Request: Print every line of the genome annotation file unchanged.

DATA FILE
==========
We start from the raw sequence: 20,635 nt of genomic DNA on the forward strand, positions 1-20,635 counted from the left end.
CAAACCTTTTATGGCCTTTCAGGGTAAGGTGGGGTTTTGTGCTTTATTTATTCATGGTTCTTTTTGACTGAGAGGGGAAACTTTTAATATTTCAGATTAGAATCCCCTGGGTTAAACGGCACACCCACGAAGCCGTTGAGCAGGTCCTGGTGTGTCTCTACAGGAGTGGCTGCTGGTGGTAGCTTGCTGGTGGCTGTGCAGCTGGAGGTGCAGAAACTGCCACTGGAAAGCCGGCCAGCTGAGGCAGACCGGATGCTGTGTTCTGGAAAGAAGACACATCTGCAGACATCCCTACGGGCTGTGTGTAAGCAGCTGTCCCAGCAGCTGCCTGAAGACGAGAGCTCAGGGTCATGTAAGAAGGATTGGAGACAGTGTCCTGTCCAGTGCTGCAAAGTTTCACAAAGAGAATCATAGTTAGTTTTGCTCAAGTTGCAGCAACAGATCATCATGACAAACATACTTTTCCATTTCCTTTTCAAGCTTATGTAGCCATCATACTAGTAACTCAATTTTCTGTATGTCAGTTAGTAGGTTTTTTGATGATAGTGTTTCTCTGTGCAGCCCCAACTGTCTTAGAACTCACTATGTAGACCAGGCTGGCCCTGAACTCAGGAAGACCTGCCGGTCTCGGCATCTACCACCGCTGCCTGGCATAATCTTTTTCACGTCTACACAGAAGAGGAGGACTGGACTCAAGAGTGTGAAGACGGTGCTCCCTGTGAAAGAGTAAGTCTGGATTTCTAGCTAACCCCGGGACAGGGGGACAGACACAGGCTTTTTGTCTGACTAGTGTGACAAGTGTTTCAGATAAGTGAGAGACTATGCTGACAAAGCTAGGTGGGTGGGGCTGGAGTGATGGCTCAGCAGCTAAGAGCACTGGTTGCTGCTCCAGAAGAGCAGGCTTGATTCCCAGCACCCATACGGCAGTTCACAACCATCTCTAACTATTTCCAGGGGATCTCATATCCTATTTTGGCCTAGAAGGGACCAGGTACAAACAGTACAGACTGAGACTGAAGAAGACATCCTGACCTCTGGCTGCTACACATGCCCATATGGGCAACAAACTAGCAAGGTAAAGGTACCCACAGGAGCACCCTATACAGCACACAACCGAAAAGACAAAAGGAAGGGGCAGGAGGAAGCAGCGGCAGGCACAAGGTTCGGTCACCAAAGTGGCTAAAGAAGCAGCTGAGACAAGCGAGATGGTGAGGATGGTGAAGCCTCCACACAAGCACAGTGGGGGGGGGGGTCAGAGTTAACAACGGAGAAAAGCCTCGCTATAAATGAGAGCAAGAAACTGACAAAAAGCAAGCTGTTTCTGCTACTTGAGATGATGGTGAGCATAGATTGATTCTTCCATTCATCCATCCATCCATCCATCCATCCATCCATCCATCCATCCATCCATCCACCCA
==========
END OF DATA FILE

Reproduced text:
We start from the raw sequence: 20,635 nt of genomic DNA on the forward strand, positions 1-20,635 counted from the left end.
CAAACCTTTTATGGCCTTTCAGGGTAAGGTGGGGTTTTGTGCTTTATTTATTCATGGTTCTTTTTGACTGAGAGGGGAAACTTTTAATATTTCAGATTAGAATCCCCTGGGTTAAACGGCACACCCACGAAGCCGTTGAGCAGGTCCTGGTGTGTCTCTACAGGAGTGGCTGCTGGTGGTAGCTTGCTGGTGGCTGTGCAGCTGGAGGTGCAGAAACTGCCACTGGAAAGCCGGCCAGCTGAGGCAGACCGGATGCTGTGTTCTGGAAAGAAGACACATCTGCAGACATCCCTACGGGCTGTGTGTAAGCAGCTGTCCCAGCAGCTGCCTGAAGACGAGAGCTCAGGGTCATGTAAGAAGGATTGGAGACAGTGTCCTGTCCAGTGCTGCAAAGTTTCACAAAGAGAATCATAGTTAGTTTTGCTCAAGTTGCAGCAACAGATCATCATGACAAACATACTTTTCCATTTCCTTTTCAAGCTTATGTAGCCATCATACTAGTAACTCAATTTTCTGTATGTCAGTTAGTAGGTTTTTTGATGATAGTGTTTCTCTGTGCAGCCCCAACTGTCTTAGAACTCACTATGTAGACCAGGCTGGCCCTGAACTCAGGAAGACCTGCCGGTCTCGGCATCTACCACCGCTGCCTGGCATAATCTTTTTCACGTCTACACAGAAGAGGAGGACTGGACTCAAGAGTGTGAAGACGGTGCTCCCTGTGAAAGAGTAAGTCTGGATTTCTAGCTAACCCCGGGACAGGGGGACAGACACAGGCTTTTTGTCTGACTAGTGTGACAAGTGTTTCAGATAAGTGAGAGACTATGCTGACAAAGCTAGGTGGGTGGGGCTGGAGTGATGGCTCAGCAGCTAAGAGCACTGGTTGCTGCTCCAGAAGAGCAGGCTTGATTCCCAGCACCCATACGGCAGTTCACAACCATCTCTAACTATTTCCAGGGGATCTCATATCCTATTTTGGCCTAGAAGGGACCAGGTACAAACAGTACAGACTGAGACTGAAGAAGACATCCTGACCTCTGGCTGCTACACATGCCCATATGGGCAACAAACTAGCAAGGTAAAGGTACCCACAGGAGCACCCTATACAGCACACAACCGAAAAGACAAAAGGAAGGGGCAGGAGGAAGCAGCGGCAGGCACAAGGTTCGGTCACCAAAGTGGCTAAAGAAGCAGCTGAGACAAGCGAGATGGTGAGGATGGTGAAGCCTCCACACAAGCACAGTGGGGGGGGGGGTCAGAGTTAACAACGGAGAAAAGCCTCGCTATAAATGAGAGCAAGAAACTGACAAAAAGCAAGCTGTTTCTGCTACTTGAGATGATGGTGAGCATAGATTGATTCTTCCATTCATCCATCCATCCATCCATCCATCCATCCATCCATCCATCCATCCATCCACCCA